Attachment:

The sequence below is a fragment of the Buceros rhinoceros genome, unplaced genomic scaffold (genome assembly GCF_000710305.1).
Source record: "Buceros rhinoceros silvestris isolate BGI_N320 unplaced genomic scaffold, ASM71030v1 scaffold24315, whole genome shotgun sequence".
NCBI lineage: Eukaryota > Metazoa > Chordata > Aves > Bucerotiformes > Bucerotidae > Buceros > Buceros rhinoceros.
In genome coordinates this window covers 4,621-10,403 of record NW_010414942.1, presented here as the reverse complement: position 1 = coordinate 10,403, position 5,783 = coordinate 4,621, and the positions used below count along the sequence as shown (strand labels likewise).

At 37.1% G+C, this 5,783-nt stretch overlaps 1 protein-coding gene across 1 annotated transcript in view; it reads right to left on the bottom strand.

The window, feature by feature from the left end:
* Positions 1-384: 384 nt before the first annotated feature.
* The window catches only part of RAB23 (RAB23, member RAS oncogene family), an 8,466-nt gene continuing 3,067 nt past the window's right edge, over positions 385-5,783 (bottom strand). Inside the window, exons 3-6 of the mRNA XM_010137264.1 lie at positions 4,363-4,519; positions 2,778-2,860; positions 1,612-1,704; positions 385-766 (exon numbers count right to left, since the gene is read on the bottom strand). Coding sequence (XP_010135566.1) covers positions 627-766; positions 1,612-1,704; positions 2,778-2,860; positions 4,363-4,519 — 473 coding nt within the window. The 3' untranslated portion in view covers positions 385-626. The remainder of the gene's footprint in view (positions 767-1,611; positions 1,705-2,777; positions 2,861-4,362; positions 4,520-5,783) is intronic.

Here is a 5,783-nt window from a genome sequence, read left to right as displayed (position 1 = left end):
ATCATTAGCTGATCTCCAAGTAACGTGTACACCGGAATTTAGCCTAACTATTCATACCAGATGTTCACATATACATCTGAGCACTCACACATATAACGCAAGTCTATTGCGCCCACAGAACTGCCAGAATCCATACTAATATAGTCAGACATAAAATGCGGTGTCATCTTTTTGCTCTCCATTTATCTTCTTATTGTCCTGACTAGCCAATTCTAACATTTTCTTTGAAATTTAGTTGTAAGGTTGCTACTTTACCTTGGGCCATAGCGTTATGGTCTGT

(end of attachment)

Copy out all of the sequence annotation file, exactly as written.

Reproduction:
The sequence below is a fragment of the Buceros rhinoceros genome, unplaced genomic scaffold (genome assembly GCF_000710305.1).
Source record: "Buceros rhinoceros silvestris isolate BGI_N320 unplaced genomic scaffold, ASM71030v1 scaffold24315, whole genome shotgun sequence".
NCBI lineage: Eukaryota > Metazoa > Chordata > Aves > Bucerotiformes > Bucerotidae > Buceros > Buceros rhinoceros.
In genome coordinates this window covers 4,621-10,403 of record NW_010414942.1, presented here as the reverse complement: position 1 = coordinate 10,403, position 5,783 = coordinate 4,621, and the positions used below count along the sequence as shown (strand labels likewise).

At 37.1% G+C, this 5,783-nt stretch overlaps 1 protein-coding gene across 1 annotated transcript in view; it reads right to left on the bottom strand.

The window, feature by feature from the left end:
* Positions 1-384: 384 nt before the first annotated feature.
* The window catches only part of RAB23 (RAB23, member RAS oncogene family), an 8,466-nt gene continuing 3,067 nt past the window's right edge, over positions 385-5,783 (bottom strand). Inside the window, exons 3-6 of the mRNA XM_010137264.1 lie at positions 4,363-4,519; positions 2,778-2,860; positions 1,612-1,704; positions 385-766 (exon numbers count right to left, since the gene is read on the bottom strand). Coding sequence (XP_010135566.1) covers positions 627-766; positions 1,612-1,704; positions 2,778-2,860; positions 4,363-4,519 — 473 coding nt within the window. The 3' untranslated portion in view covers positions 385-626. The remainder of the gene's footprint in view (positions 767-1,611; positions 1,705-2,777; positions 2,861-4,362; positions 4,520-5,783) is intronic.

Here is a 5,783-nt window from a genome sequence, read left to right as displayed (position 1 = left end):
ATCATTAGCTGATCTCCAAGTAACGTGTACACCGGAATTTAGCCTAACTATTCATACCAGATGTTCACATATACATCTGAGCACTCACACATATAACGCAAGTCTATTGCGCCCACAGAACTGCCAGAATCCATACTAATATAGTCAGACATAAAATGCGGTGTCATCTTTTTGCTCTCCATTTATCTTCTTATTGTCCTGACTAGCCAATTCTAACATTTTCTTTGAAATTTAGTTGTAAGGTTGCTACTTTACCTTGGGCCATAGCGTTATGGTCTGT